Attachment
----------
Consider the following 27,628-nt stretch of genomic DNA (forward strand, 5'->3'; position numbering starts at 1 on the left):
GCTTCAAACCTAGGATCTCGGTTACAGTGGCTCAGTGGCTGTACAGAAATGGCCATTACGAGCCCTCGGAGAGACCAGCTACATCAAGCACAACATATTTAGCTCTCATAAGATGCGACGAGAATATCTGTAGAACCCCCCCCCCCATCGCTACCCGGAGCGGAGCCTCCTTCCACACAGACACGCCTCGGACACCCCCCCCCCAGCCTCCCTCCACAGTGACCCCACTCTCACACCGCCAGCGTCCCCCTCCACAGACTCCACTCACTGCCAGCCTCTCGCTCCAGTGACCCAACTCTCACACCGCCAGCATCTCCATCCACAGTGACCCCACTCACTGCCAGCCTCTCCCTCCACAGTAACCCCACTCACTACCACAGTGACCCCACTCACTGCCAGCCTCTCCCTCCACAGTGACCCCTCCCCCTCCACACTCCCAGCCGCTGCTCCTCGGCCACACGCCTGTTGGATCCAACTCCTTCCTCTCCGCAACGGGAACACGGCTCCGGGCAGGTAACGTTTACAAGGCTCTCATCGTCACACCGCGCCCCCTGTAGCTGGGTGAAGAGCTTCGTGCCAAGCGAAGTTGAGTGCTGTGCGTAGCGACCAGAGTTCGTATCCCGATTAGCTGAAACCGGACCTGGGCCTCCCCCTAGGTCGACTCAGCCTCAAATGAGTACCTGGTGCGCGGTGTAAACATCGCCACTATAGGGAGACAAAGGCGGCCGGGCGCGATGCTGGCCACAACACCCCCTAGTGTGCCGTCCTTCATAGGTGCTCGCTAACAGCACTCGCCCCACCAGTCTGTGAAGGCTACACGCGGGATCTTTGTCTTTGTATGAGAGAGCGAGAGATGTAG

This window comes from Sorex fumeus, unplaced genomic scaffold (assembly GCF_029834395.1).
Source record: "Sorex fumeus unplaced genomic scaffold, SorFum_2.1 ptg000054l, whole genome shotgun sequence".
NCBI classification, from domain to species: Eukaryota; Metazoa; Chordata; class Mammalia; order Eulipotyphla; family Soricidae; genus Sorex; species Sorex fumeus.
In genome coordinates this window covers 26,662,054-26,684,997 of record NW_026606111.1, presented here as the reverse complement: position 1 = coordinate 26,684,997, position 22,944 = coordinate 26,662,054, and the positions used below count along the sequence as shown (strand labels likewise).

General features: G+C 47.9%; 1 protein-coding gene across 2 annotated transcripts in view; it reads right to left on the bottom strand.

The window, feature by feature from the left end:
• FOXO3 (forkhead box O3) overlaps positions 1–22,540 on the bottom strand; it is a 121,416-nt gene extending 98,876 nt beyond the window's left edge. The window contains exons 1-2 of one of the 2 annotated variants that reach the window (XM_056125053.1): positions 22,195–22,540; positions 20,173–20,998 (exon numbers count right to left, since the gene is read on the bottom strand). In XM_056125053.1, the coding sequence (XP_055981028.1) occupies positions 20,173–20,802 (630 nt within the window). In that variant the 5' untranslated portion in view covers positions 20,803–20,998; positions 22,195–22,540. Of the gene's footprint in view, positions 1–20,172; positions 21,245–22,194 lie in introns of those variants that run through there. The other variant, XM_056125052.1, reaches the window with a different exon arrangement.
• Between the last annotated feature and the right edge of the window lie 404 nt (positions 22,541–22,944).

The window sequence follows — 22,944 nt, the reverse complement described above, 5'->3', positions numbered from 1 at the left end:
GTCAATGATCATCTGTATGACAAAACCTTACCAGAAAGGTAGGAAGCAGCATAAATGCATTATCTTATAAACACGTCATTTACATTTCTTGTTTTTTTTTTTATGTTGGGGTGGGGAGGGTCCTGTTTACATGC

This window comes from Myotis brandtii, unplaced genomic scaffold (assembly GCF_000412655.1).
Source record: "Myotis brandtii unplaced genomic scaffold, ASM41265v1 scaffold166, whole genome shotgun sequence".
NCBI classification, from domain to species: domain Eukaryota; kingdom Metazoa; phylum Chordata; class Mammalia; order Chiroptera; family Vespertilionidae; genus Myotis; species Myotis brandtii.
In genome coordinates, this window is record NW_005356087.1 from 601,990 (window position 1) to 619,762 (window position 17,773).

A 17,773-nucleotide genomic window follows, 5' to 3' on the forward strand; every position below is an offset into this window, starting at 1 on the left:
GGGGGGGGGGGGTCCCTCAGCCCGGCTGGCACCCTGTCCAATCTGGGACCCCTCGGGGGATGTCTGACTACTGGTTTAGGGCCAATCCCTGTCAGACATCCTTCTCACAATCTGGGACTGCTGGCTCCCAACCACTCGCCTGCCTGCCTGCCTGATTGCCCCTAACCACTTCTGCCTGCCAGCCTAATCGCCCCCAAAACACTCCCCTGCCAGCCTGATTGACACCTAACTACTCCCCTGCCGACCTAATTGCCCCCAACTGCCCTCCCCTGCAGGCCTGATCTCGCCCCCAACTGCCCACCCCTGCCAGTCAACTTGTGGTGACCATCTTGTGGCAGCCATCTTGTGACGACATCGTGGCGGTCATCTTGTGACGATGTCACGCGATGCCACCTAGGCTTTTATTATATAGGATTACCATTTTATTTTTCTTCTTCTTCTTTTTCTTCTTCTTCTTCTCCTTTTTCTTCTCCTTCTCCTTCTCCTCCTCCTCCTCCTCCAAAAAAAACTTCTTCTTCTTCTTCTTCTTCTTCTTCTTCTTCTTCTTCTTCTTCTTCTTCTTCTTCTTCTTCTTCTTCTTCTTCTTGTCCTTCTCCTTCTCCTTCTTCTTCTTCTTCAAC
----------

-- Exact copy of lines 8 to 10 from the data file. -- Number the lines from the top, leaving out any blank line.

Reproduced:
The window, feature by feature from the left end:
• FOXO3 (forkhead box O3) overlaps positions 1–22,540 on the bottom strand; it is a 121,416-nt gene extending 98,876 nt beyond the window's left edge. The window contains exons 1-2 of one of the 2 annotated variants that reach the window (XM_056125053.1): positions 22,195–22,540; positions 20,173–20,998 (exon numbers count right to left, since the gene is read on the bottom strand). In XM_056125053.1, the coding sequence (XP_055981028.1) occupies positions 20,173–20,802 (630 nt within the window). In that variant the 5' untranslated portion in view covers positions 20,803–20,998; positions 22,195–22,540. Of the gene's footprint in view, positions 1–20,172; positions 21,245–22,194 lie in introns of those variants that run through there. The other variant, XM_056125052.1, reaches the window with a different exon arrangement.
• Between the last annotated feature and the right edge of the window lie 404 nt (positions 22,541–22,944).